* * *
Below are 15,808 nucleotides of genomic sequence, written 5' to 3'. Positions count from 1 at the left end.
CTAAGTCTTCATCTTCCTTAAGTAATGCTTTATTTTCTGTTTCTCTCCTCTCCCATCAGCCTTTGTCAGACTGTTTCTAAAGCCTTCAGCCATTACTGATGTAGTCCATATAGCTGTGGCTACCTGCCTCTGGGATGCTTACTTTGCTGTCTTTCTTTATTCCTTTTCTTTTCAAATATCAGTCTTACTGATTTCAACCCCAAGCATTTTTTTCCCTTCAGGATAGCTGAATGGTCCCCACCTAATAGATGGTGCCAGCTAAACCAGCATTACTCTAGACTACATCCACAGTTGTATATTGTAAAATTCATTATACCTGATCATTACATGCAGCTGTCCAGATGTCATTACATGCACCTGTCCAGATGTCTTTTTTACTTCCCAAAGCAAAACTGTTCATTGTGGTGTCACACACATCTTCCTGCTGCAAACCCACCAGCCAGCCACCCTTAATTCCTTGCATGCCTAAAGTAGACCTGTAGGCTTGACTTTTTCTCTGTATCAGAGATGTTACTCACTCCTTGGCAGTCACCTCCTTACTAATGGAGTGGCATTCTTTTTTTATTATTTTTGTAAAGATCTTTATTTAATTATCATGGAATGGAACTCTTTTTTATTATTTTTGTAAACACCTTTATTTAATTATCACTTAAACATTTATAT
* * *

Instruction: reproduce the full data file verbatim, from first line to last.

Below are 15,808 nucleotides of genomic sequence, written 5' to 3'. Positions count from 1 at the left end.
CTAAGTCTTCATCTTCCTTAAGTAATGCTTTATTTTCTGTTTCTCTCCTCTCCCATCAGCCTTTGTCAGACTGTTTCTAAAGCCTTCAGCCATTACTGATGTAGTCCATATAGCTGTGGCTACCTGCCTCTGGGATGCTTACTTTGCTGTCTTTCTTTATTCCTTTTCTTTTCAAATATCAGTCTTACTGATTTCAACCCCAAGCATTTTTTTCCCTTCAGGATAGCTGAATGGTCCCCACCTAATAGATGGTGCCAGCTAAACCAGCATTACTCTAGACTACATCCACAGTTGTATATTGTAAAATTCATTATACCTGATCATTACATGCAGCTGTCCAGATGTCATTACATGCACCTGTCCAGATGTCTTTTTTACTTCCCAAAGCAAAACTGTTCATTGTGGTGTCACACACATCTTCCTGCTGCAAACCCACCAGCCAGCCACCCTTAATTCCTTGCATGCCTAAAGTAGACCTGTAGGCTTGACTTTTTCTCTGTATCAGAGATGTTACTCACTCCTTGGCAGTCACCTCCTTACTAATGGAGTGGCATTCTTTTTTTATTATTTTTGTAAAGATCTTTATTTAATTATCATGGAATGGAACTCTTTTTTATTATTTTTGTAAACACCTTTATTTAATTATCACTTAAACATTTATAT